Why Eliud Kipchoge's World Record is Under Threat After Kelvin Kiptum's Heroics in London

Why Eliud Kipchoge's World Record is Under Threat After Kelvin Kiptum's Heroics in London

Martin Moses
updated at October 8, 2023 at 2:54 PM
  • Eliud Kipchoge has proven himself time and again as the greatest marathoner in history
  • Kipchoge is the only man to have run a marathon in under 2 hours in special conditions and also holds the world record
  • However, there is a new kid on the block whose early signs show that he is about to rival Kipchoge's throne

It actually feels treasonous to be writing this. That anyone could be sane enough to question Eliud Kipchoge's records after all he has done since he made his debut in Hamburg in 2013 is crazy.

Kipchoge has consistently taken to road running with such grace, grit and humility, etching his name as the greatest to ever do it. Even when hit with setbacks, like in October 2020 in London, he bounced back and shattered his own world record in Berlin by almost 30 seconds.

Eliud Kipchoge, Berlin Marathon, London Marathon, Marathon World Record
Eliud Kipchoge celebrates after setting a new world record on September 25 at the Berlin Marathon. Photo by Marvin Ibo Guengoer - GES Sportfoto.
Source: Getty Images

Despite his failure to win the Boston Marathon a week ago, he remains a strong favourite to win the Paris Olympics next year and become the first person to win three consecutive Olympic Gold medals.

However, if the 2023 London Marathon is anything to go by, then Kipchoge's world record of 2:01:09 might be under threat sooner than we expected.

As reported by Sports Brief, Kelvin Kiptum blitzed through an experienced field on April 23 to win the London Marathon at 2:01:26, which is just 18 seconds more than Kipchoge's world record.

Kiptum's marathon records

Here is the crazy part; this was only Kiptum's second marathon. His first marathon was in Valencia last year, where he set the fastest time for a debutant after he clocked 2:01:53.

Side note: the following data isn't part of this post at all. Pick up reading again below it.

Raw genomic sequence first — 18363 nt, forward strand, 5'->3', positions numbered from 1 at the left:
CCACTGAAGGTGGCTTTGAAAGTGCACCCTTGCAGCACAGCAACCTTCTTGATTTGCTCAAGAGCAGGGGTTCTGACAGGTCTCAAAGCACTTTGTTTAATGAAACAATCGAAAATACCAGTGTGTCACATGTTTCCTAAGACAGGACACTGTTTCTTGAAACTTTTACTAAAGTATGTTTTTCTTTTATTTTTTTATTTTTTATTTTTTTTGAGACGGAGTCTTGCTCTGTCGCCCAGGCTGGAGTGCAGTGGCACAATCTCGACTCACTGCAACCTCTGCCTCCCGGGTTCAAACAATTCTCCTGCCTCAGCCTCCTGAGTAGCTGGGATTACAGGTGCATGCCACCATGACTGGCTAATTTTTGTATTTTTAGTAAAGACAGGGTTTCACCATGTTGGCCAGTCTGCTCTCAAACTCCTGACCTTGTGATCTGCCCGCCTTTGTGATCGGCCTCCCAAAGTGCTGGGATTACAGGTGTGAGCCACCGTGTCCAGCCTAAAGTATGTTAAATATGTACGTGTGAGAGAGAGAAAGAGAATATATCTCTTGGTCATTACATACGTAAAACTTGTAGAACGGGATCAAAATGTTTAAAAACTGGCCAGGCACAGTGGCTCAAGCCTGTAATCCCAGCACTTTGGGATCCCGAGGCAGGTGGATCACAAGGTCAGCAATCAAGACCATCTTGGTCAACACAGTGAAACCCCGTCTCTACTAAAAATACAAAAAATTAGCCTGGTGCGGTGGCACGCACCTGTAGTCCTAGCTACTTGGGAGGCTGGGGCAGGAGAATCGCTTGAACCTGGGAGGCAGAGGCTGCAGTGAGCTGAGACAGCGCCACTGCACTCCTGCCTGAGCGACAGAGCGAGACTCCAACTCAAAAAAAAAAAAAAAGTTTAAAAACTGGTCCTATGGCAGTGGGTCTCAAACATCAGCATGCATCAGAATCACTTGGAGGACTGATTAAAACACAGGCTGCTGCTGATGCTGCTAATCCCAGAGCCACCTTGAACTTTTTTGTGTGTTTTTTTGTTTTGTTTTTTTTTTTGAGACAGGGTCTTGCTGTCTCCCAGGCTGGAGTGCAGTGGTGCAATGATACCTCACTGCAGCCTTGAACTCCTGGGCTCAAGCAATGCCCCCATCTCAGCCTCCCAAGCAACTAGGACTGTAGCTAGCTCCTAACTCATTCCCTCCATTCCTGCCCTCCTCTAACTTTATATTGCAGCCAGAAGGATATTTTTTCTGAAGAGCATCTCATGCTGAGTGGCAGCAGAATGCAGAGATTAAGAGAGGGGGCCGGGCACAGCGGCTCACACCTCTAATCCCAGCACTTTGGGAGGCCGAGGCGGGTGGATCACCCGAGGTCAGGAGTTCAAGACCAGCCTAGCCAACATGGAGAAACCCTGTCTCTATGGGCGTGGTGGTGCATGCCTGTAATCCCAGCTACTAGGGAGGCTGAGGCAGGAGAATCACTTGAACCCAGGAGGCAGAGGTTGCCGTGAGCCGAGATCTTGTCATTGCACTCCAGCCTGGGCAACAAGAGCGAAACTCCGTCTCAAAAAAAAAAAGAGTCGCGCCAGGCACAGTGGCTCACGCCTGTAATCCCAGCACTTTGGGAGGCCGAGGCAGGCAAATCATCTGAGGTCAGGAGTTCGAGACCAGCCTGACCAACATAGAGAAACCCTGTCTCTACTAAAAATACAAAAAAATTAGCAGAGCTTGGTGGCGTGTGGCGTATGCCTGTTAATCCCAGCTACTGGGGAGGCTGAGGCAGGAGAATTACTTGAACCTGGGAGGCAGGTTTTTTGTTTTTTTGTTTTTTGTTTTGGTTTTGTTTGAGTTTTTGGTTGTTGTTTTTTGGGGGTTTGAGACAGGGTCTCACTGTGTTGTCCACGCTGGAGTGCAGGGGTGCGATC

At that time, it was the third fastest time ever in a marathon, just behind Kipchoge and Kenenisa Bekele's 2:01'41 that he set in Berlin in 2019. But after his new time in London, he now has the second-fastest time in history.

Kiptum is only 23 years old, mind you.

In winning the London marathon, Kiptum also shattered Kipchoge's course record of 2:02;37 that he set in 2019 as well. Just when we thought that his time of 60:15 in the second half of the Valencia marathon was insane enough, Kiptum used 59:45 in London to set the fastest time ever used in the second half of a marathon.

Eliud Kipchoge, Berlin Marathon, London Marathon, Marathon World Record
Kelvin Kiptum of Kenya crosses the finish line to win the Elite Men's Marathon during the 2023 TCS London Marathon on April 23, 2023 in London, England. Photo by Alex Davidson.
Source: Getty Images

Not even Kipchoge has hit those heights. Kipchoge's best is 59:51, which he clocked in the first half of the 2022 Berlin Marathon.

On Sunday, Kiptum made his move at the 30K mark and left the rest of the field that included Geoffrey Kamworor, Kenenisa Bekele and world champion Tamirat Tola. From 30K to 35K, he used an amazing 13:49, vanquishing any hopes for the rest of the competitors.

At one point, many thought that Kipchoge's record was under threat.

Why many marathon records are broken in Berlin

Kiptum's major introduction to the marathon world sets up an interesting prospect, especially with the Berlin Marathon this year up for grabs. The Berlin Marathon has proven to be a positive hunting ground for world records, with 12 world records (men and women) having been set in the German capital, including Kipchoge's.

Methinks that should Kiptum bring the same pace and strategy to Germany later this year, Kipchoge's record will be under serious threat. Berlin is favourable for world records due to its flat course with fewer corners, unlike in London, where athletes have to battle with head wind along the River Thames past Embankment.

The thinking here would be, if Kiptum overcame the challenges of the London course to shatter Kipchoge's record, the script might be the same in Berlin. Even more interesting, the subtle raindrops in London on April 23 might have affected the athletes' pace.

But first, as BBC Sports' Michelle Katami reports, he will have to face the conundrum of running for Kenya at the World Athletics Championships or focusing on the Berlin Marathon if presented with such an opportunity. The Championships come in August, with Berlin following a month later and thus, it would be difficult to run both races.

After his London heroics, Kiptum taking over from Kipchoge seems to be a matter of when, not if, provided he remains injury free. His is sheer talent and power at such a young age - more like Samuel Wanjiru's, who unfortunately never had the opportunity to live up to his potential.

But until that happens, let's get something straight, Eliud Kipchoge remains the greatest to ever do it.

Martin Moses photo
Martin Moses
Martin Moses is a sports journalist with over five years of experience in media. He graduated from Multimedia University of Kenya (Bachelor of Journalism, 2017-2021)
Eliud KipchogeKenya